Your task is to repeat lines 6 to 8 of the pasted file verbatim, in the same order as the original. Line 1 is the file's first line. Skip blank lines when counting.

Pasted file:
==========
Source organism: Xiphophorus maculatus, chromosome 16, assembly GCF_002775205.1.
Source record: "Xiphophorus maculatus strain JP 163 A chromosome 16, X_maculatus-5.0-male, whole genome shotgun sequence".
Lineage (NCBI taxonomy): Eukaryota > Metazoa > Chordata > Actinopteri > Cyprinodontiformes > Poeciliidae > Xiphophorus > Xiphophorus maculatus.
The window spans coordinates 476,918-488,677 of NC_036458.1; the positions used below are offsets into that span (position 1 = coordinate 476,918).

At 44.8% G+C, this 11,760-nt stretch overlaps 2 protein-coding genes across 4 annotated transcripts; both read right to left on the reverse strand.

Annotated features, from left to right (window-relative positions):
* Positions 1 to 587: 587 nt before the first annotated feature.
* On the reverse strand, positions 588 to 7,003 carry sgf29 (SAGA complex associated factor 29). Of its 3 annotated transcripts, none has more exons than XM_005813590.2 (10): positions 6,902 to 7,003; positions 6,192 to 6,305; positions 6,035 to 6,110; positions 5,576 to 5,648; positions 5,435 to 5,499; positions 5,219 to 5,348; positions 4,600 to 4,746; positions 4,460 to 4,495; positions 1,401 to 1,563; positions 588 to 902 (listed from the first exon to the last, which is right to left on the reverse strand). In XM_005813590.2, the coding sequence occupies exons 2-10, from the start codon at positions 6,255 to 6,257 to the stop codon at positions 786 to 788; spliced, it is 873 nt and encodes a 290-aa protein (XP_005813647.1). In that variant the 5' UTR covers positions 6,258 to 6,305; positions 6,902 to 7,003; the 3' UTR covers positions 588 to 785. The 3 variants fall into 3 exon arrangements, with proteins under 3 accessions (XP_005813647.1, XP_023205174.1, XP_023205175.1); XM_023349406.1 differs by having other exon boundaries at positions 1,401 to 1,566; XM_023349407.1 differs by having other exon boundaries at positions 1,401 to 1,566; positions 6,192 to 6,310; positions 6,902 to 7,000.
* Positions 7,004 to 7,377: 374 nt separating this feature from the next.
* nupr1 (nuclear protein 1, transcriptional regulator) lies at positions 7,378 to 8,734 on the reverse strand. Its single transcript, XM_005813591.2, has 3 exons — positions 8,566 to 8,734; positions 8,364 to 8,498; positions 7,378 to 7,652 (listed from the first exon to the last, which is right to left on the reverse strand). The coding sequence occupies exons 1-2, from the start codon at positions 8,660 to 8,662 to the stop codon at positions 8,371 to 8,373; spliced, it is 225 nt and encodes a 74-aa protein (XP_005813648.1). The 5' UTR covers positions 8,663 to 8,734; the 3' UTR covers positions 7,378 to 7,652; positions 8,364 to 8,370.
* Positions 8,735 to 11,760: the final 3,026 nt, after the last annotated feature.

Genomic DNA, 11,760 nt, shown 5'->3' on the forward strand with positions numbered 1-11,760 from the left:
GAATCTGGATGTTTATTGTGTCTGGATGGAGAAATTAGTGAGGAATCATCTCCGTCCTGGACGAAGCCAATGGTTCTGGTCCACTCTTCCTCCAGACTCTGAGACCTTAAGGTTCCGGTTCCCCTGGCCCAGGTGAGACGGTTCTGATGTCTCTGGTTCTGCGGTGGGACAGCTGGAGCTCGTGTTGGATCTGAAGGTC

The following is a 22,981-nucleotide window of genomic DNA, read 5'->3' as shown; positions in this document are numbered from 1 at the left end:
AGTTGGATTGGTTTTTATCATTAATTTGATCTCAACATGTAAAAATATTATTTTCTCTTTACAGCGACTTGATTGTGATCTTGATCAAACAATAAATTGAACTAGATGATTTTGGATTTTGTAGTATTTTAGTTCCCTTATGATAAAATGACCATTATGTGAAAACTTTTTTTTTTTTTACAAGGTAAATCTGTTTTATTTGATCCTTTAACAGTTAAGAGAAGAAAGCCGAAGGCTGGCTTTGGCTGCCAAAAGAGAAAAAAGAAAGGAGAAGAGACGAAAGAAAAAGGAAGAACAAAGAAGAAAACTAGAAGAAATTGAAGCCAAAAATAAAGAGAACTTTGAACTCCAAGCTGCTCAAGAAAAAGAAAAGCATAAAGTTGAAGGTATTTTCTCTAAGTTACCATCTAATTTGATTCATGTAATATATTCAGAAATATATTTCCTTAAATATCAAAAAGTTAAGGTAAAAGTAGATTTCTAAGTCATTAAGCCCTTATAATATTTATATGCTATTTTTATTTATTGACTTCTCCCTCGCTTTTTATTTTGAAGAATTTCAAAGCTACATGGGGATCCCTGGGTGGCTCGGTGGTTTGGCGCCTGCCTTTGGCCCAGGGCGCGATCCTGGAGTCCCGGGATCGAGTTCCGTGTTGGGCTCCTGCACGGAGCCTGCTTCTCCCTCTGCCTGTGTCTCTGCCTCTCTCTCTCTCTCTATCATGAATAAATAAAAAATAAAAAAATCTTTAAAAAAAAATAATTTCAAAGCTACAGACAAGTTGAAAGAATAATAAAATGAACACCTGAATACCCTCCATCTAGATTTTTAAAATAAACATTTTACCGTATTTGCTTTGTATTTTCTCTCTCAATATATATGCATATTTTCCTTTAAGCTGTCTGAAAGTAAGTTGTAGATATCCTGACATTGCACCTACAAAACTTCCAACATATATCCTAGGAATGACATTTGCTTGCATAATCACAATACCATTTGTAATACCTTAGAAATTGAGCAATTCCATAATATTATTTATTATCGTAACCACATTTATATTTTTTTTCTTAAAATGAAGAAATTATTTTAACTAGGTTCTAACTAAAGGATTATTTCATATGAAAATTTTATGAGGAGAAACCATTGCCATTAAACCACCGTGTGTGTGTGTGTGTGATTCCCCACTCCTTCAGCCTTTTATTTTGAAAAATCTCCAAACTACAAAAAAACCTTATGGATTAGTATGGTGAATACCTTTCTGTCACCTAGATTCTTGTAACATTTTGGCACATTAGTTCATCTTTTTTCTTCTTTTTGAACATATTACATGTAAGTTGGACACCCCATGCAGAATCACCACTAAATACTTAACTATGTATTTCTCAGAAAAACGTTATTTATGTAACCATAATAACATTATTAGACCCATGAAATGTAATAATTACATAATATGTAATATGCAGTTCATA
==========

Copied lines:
Annotated features, from left to right (window-relative positions):
* Positions 1 to 587: 587 nt before the first annotated feature.
* On the reverse strand, positions 588 to 7,003 carry sgf29 (SAGA complex associated factor 29). Of its 3 annotated transcripts, none has more exons than XM_005813590.2 (10): positions 6,902 to 7,003; positions 6,192 to 6,305; positions 6,035 to 6,110; positions 5,576 to 5,648; positions 5,435 to 5,499; positions 5,219 to 5,348; positions 4,600 to 4,746; positions 4,460 to 4,495; positions 1,401 to 1,563; positions 588 to 902 (listed from the first exon to the last, which is right to left on the reverse strand). In XM_005813590.2, the coding sequence occupies exons 2-10, from the start codon at positions 6,255 to 6,257 to the stop codon at positions 786 to 788; spliced, it is 873 nt and encodes a 290-aa protein (XP_005813647.1). In that variant the 5' UTR covers positions 6,258 to 6,305; positions 6,902 to 7,003; the 3' UTR covers positions 588 to 785. The 3 variants fall into 3 exon arrangements, with proteins under 3 accessions (XP_005813647.1, XP_023205174.1, XP_023205175.1); XM_023349406.1 differs by having other exon boundaries at positions 1,401 to 1,566; XM_023349407.1 differs by having other exon boundaries at positions 1,401 to 1,566; positions 6,192 to 6,310; positions 6,902 to 7,000.